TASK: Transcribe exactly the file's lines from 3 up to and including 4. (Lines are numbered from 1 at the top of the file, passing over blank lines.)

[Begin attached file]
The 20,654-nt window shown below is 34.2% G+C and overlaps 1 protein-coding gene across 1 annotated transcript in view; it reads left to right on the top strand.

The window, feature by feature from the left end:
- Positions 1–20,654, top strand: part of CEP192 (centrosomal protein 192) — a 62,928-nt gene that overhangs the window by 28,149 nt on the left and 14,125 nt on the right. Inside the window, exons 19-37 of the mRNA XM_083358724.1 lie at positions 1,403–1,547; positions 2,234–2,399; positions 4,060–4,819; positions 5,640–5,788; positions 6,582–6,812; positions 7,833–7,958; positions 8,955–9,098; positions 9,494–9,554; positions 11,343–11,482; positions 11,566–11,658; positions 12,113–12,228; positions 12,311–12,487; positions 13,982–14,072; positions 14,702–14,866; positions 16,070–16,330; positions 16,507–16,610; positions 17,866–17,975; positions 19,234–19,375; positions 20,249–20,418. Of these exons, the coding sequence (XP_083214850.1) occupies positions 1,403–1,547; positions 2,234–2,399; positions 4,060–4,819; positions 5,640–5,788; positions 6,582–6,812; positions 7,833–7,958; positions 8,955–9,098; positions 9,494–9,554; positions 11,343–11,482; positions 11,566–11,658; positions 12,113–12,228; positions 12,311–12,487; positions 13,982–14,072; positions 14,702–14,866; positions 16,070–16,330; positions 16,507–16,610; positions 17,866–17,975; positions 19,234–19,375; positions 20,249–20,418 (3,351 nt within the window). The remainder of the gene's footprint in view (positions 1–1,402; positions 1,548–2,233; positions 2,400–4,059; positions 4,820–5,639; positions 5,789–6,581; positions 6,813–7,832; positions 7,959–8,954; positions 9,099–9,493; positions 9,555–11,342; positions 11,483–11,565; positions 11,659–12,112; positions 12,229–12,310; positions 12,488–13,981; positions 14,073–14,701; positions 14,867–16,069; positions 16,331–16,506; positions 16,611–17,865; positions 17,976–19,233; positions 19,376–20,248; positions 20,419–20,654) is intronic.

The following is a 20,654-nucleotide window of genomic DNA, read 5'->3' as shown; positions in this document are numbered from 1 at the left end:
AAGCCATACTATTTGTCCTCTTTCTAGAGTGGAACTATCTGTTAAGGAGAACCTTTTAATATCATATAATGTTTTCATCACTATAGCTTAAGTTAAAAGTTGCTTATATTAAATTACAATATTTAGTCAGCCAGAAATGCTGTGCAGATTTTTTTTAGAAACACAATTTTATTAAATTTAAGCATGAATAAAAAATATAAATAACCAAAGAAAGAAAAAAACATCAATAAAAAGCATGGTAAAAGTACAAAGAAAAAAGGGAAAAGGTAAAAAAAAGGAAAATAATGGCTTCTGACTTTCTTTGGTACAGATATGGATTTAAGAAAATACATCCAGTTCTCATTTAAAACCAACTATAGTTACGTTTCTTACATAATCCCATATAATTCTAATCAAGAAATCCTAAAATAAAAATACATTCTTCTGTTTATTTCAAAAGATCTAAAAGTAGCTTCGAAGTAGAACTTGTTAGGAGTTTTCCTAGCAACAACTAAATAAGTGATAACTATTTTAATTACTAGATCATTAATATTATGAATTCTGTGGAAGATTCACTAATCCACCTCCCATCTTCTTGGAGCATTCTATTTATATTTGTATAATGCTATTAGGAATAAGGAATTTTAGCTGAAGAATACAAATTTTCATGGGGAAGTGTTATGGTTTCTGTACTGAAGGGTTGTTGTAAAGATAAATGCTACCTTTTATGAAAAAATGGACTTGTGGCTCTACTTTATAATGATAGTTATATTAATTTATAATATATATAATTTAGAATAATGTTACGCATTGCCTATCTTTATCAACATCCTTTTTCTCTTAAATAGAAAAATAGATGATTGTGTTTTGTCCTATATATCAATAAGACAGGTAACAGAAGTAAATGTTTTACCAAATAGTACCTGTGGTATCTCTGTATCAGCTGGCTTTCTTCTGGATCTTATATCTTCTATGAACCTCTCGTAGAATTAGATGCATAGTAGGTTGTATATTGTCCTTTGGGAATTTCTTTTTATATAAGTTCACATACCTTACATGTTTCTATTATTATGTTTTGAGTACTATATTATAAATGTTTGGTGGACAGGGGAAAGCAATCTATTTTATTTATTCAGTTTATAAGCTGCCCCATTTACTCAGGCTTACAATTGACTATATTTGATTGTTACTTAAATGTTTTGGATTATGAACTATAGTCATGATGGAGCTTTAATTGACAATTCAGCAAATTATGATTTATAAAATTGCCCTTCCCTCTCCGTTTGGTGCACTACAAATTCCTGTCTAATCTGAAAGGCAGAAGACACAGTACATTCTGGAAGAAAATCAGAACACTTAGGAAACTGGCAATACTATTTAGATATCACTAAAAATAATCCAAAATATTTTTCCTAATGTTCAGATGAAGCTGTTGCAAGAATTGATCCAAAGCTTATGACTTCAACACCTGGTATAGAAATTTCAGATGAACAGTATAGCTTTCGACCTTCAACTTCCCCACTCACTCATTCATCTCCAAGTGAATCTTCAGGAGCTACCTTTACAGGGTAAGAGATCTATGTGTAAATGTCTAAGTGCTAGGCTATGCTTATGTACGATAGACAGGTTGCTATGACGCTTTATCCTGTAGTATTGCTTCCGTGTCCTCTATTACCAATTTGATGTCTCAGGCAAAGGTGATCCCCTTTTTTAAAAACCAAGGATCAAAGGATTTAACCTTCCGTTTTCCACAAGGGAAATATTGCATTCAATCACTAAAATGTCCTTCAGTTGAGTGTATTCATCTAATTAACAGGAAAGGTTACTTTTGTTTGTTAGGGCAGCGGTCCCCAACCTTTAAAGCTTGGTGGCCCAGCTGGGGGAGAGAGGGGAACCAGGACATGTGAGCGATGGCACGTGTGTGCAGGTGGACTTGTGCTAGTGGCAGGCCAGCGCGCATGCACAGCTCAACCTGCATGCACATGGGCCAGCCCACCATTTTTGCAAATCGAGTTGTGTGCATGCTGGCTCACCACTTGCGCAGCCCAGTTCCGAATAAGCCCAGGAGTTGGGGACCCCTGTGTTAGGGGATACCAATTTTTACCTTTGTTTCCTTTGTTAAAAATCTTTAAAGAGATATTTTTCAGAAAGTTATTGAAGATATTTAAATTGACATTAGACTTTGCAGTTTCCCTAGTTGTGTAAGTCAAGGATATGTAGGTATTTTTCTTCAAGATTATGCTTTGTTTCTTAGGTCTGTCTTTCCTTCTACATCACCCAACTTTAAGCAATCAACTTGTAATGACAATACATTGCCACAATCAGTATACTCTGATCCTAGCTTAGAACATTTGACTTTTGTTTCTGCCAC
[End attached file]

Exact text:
- Positions 1–20,654, top strand: part of CEP192 (centrosomal protein 192) — a 62,928-nt gene that overhangs the window by 28,149 nt on the left and 14,125 nt on the right. Inside the window, exons 19-37 of the mRNA XM_083358724.1 lie at positions 1,403–1,547; positions 2,234–2,399; positions 4,060–4,819; positions 5,640–5,788; positions 6,582–6,812; positions 7,833–7,958; positions 8,955–9,098; positions 9,494–9,554; positions 11,343–11,482; positions 11,566–11,658; positions 12,113–12,228; positions 12,311–12,487; positions 13,982–14,072; positions 14,702–14,866; positions 16,070–16,330; positions 16,507–16,610; positions 17,866–17,975; positions 19,234–19,375; positions 20,249–20,418. Of these exons, the coding sequence (XP_083214850.1) occupies positions 1,403–1,547; positions 2,234–2,399; positions 4,060–4,819; positions 5,640–5,788; positions 6,582–6,812; positions 7,833–7,958; positions 8,955–9,098; positions 9,494–9,554; positions 11,343–11,482; positions 11,566–11,658; positions 12,113–12,228; positions 12,311–12,487; positions 13,982–14,072; positions 14,702–14,866; positions 16,070–16,330; positions 16,507–16,610; positions 17,866–17,975; positions 19,234–19,375; positions 20,249–20,418 (3,351 nt within the window). The remainder of the gene's footprint in view (positions 1–1,402; positions 1,548–2,233; positions 2,400–4,059; positions 4,820–5,639; positions 5,789–6,581; positions 6,813–7,832; positions 7,959–8,954; positions 9,099–9,493; positions 9,555–11,342; positions 11,483–11,565; positions 11,659–12,112; positions 12,229–12,310; positions 12,488–13,981; positions 14,073–14,701; positions 14,867–16,069; positions 16,331–16,506; positions 16,611–17,865; positions 17,976–19,233; positions 19,376–20,248; positions 20,419–20,654) is intronic.

The following is a 20,654-nucleotide window of genomic DNA, read 5'->3' as shown; positions in this document are numbered from 1 at the left end: